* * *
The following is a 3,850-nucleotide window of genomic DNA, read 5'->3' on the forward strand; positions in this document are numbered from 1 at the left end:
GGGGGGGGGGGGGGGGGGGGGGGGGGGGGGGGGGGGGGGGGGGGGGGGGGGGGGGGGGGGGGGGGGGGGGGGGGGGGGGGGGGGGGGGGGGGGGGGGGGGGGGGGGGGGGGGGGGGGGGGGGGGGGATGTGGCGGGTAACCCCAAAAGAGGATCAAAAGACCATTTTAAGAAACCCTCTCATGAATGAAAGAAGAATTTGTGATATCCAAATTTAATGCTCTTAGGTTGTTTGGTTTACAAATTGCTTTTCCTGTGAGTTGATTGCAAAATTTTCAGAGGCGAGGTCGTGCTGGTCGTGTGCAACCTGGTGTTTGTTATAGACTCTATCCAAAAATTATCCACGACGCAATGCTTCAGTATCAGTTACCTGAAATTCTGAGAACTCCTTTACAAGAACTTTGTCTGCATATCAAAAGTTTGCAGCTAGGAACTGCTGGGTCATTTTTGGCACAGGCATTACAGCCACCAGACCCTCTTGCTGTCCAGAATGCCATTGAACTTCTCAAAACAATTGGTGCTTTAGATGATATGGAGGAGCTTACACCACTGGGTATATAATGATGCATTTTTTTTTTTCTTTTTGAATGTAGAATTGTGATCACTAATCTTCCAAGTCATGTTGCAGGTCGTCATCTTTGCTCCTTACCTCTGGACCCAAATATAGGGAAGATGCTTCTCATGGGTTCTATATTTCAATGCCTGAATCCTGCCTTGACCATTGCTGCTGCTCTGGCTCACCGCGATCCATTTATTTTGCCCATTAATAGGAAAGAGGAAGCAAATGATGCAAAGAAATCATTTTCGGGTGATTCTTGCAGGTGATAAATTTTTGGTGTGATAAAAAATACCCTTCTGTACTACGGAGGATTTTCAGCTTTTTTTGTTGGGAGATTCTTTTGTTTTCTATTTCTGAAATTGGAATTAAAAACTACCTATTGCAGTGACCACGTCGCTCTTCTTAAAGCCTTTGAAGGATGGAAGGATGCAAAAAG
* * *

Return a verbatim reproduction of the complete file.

The following is a 3,850-nucleotide window of genomic DNA, read 5'->3' on the forward strand; positions in this document are numbered from 1 at the left end:
GGGGGGGGGGGGGGGGGGGGGGGGGGGGGGGGGGGGGGGGGGGGGGGGGGGGGGGGGGGGGGGGGGGGGGGGGGGGGGGGGGGGGGGGGGGGGGGGGGGGGGGGGGGGGGGGGGGGGGGGGGGGGGATGTGGCGGGTAACCCCAAAAGAGGATCAAAAGACCATTTTAAGAAACCCTCTCATGAATGAAAGAAGAATTTGTGATATCCAAATTTAATGCTCTTAGGTTGTTTGGTTTACAAATTGCTTTTCCTGTGAGTTGATTGCAAAATTTTCAGAGGCGAGGTCGTGCTGGTCGTGTGCAACCTGGTGTTTGTTATAGACTCTATCCAAAAATTATCCACGACGCAATGCTTCAGTATCAGTTACCTGAAATTCTGAGAACTCCTTTACAAGAACTTTGTCTGCATATCAAAAGTTTGCAGCTAGGAACTGCTGGGTCATTTTTGGCACAGGCATTACAGCCACCAGACCCTCTTGCTGTCCAGAATGCCATTGAACTTCTCAAAACAATTGGTGCTTTAGATGATATGGAGGAGCTTACACCACTGGGTATATAATGATGCATTTTTTTTTTTCTTTTTGAATGTAGAATTGTGATCACTAATCTTCCAAGTCATGTTGCAGGTCGTCATCTTTGCTCCTTACCTCTGGACCCAAATATAGGGAAGATGCTTCTCATGGGTTCTATATTTCAATGCCTGAATCCTGCCTTGACCATTGCTGCTGCTCTGGCTCACCGCGATCCATTTATTTTGCCCATTAATAGGAAAGAGGAAGCAAATGATGCAAAGAAATCATTTTCGGGTGATTCTTGCAGGTGATAAATTTTTGGTGTGATAAAAAATACCCTTCTGTACTACGGAGGATTTTCAGCTTTTTTTGTTGGGAGATTCTTTTGTTTTCTATTTCTGAAATTGGAATTAAAAACTACCTATTGCAGTGACCACGTCGCTCTTCTTAAAGCCTTTGAAGGATGGAAGGATGCAAAAAG